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DHHS RFI on Reducing Regulatory Burdens

on Wednesday, 3 July 2019 in Health Law Alert: Erin E. Busch, Editor

A new DHHS Request for Information on Reducing Administrative Burden to Put Patients Over Paperwork was published in the Federal Register on June 11, 2019. (84 FR 27070) The comment period is open for 60 days from the publishing date. As described in the notice, “[t]his RFI solicits additional public comment on ideas for regulatory, subregulatory, policy, practice, and procedural changes that reduce unnecessary administrative burdens for clinicians, providers, patients and their families.” The goal is to “increase the quality of care, lower costs, improve program integrity and make the health care system more effective, simple, and accessible.”

A previous RFI drew over 3,000 responses which were reviewed with executive agency leadership and which were followed by listening sessions and onsite engagements. As of February 8, 2019, 80% of the actionable topics have either been resolved or are actively being addressed. An appendix accompanying the notice set out examples of specific actions that had been taken in several categories.

All ideas are welcome but the RFI specifically requested comments and ideas in the following areas:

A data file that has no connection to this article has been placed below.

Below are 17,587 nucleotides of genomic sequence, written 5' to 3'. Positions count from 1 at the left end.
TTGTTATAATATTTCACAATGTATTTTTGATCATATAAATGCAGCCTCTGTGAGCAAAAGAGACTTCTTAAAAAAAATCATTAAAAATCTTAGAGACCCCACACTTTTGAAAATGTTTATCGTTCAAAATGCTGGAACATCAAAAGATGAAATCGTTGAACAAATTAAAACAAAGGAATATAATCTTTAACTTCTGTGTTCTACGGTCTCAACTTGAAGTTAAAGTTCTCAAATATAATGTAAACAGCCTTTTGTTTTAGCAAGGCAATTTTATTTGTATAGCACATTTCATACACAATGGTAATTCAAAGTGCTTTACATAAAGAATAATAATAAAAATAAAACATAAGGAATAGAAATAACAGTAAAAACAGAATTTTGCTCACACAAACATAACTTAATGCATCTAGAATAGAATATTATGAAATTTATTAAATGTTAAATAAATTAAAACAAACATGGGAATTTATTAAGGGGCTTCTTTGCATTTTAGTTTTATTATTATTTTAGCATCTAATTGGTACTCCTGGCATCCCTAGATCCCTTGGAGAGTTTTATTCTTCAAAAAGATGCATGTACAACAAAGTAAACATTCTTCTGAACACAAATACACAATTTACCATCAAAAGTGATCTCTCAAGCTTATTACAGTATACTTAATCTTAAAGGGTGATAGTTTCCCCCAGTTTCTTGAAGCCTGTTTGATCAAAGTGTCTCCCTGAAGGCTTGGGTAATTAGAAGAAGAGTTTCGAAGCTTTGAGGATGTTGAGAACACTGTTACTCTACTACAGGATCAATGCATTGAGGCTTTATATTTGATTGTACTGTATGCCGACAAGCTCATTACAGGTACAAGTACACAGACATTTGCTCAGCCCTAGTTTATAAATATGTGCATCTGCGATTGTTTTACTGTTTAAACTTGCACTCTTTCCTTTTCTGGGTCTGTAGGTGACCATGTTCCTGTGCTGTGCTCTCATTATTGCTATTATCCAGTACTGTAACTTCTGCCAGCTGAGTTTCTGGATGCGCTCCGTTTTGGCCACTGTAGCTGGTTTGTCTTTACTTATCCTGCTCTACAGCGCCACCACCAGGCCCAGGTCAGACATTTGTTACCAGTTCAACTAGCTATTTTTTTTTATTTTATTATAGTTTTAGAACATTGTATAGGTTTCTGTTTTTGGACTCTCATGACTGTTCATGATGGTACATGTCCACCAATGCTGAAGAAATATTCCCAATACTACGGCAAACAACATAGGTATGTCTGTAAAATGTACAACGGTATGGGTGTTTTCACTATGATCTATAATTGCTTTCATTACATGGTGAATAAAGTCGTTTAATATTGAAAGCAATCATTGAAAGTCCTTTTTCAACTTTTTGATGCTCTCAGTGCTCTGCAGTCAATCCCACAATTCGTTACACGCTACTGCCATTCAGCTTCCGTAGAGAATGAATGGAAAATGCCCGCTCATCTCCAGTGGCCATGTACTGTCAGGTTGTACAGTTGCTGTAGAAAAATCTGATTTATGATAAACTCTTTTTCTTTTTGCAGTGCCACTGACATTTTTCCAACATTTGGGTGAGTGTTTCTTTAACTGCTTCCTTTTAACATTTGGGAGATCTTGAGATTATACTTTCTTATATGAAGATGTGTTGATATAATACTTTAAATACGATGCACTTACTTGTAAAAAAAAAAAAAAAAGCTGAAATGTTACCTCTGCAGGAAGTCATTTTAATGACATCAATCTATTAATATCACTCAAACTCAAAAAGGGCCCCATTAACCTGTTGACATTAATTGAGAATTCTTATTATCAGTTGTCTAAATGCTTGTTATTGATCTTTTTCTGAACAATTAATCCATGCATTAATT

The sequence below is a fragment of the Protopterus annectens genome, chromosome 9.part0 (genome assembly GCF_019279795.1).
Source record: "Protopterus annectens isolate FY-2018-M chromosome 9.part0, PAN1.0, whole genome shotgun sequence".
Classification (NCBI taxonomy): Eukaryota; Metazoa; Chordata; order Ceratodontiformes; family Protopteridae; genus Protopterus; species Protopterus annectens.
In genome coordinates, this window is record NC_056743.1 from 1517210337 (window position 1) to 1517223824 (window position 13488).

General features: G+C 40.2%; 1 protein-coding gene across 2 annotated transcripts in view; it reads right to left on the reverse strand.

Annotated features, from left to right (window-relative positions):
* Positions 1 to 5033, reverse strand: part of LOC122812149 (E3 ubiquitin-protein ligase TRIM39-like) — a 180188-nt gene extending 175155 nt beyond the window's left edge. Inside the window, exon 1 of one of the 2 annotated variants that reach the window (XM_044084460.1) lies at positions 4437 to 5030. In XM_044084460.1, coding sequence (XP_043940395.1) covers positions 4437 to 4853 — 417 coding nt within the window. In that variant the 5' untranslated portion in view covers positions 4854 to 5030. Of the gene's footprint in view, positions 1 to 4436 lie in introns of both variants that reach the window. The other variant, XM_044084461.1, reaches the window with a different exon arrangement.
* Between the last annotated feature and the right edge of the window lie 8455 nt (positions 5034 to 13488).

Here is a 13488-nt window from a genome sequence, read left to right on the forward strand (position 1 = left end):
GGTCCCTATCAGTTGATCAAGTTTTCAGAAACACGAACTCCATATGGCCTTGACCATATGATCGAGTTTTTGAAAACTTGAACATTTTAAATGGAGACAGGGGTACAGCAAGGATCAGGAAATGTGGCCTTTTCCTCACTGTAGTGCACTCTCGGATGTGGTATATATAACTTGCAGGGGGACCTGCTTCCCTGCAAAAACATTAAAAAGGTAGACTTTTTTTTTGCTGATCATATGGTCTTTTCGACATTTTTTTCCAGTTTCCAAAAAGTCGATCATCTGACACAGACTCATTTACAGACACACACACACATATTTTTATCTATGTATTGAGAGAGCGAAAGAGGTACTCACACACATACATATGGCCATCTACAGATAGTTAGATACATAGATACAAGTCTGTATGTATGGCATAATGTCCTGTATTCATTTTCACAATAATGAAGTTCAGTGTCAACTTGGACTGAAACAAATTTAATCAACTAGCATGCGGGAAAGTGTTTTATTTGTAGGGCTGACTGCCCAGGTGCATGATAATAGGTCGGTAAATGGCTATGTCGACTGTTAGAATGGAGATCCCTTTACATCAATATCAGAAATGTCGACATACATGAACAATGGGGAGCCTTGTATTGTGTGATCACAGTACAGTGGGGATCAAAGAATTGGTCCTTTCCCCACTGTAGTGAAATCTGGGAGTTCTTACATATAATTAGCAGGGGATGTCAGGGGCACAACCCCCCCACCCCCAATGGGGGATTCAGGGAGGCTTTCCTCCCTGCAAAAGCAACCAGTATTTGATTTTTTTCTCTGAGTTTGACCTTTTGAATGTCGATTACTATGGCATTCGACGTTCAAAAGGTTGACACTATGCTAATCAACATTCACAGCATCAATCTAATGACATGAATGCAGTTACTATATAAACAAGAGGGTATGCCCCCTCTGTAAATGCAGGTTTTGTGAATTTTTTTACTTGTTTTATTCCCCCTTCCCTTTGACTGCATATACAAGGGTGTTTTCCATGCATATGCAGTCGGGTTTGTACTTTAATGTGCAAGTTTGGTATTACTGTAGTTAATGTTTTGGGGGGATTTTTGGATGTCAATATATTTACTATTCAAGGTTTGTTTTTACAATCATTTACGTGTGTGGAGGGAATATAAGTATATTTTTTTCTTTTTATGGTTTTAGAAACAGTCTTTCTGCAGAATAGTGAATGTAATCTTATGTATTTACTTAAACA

• Modification or streamlining of reporting requirements, documentation requirements, or processes to monitor compliance to CMS rules and regulations;
  • Aligning of Medicare, Medicaid, and other payer coding, payment and documentation requirements, and processes;
  • Enabling of operational flexibility, feedback mechanisms, and data sharing that would enhance patient care, support the clinician-patient relationship, and facilitate individual’s preferences; and
  • New recommendations regarding when and how CMS issues regulations and policies and how CMS can simplify rules and policies for beneficiaries, clinicians and providers.

In addition, the following areas were noted as being of special interest to CMS:

  • How to improve the accessibility and presentation of CMS requirements for quality reporting, coverage, documentation, or prior authorization;
  • How to address specific policies or requirements that are overly burdensome, not achievable, or cause unintended consequences in a rural setting;
  • How to clarify or simplify regulations or operations that pose challenges for beneficiaries dually enrolled in both Medicare and Medicaid and those who care for such beneficiaries;
  • How to simply beneficiary enrollment and eligibility determinations across programs.

Comments may be made electronically, by regular mail or by express or overnight mail. Details are included in the notice.

Julie A. Knutson

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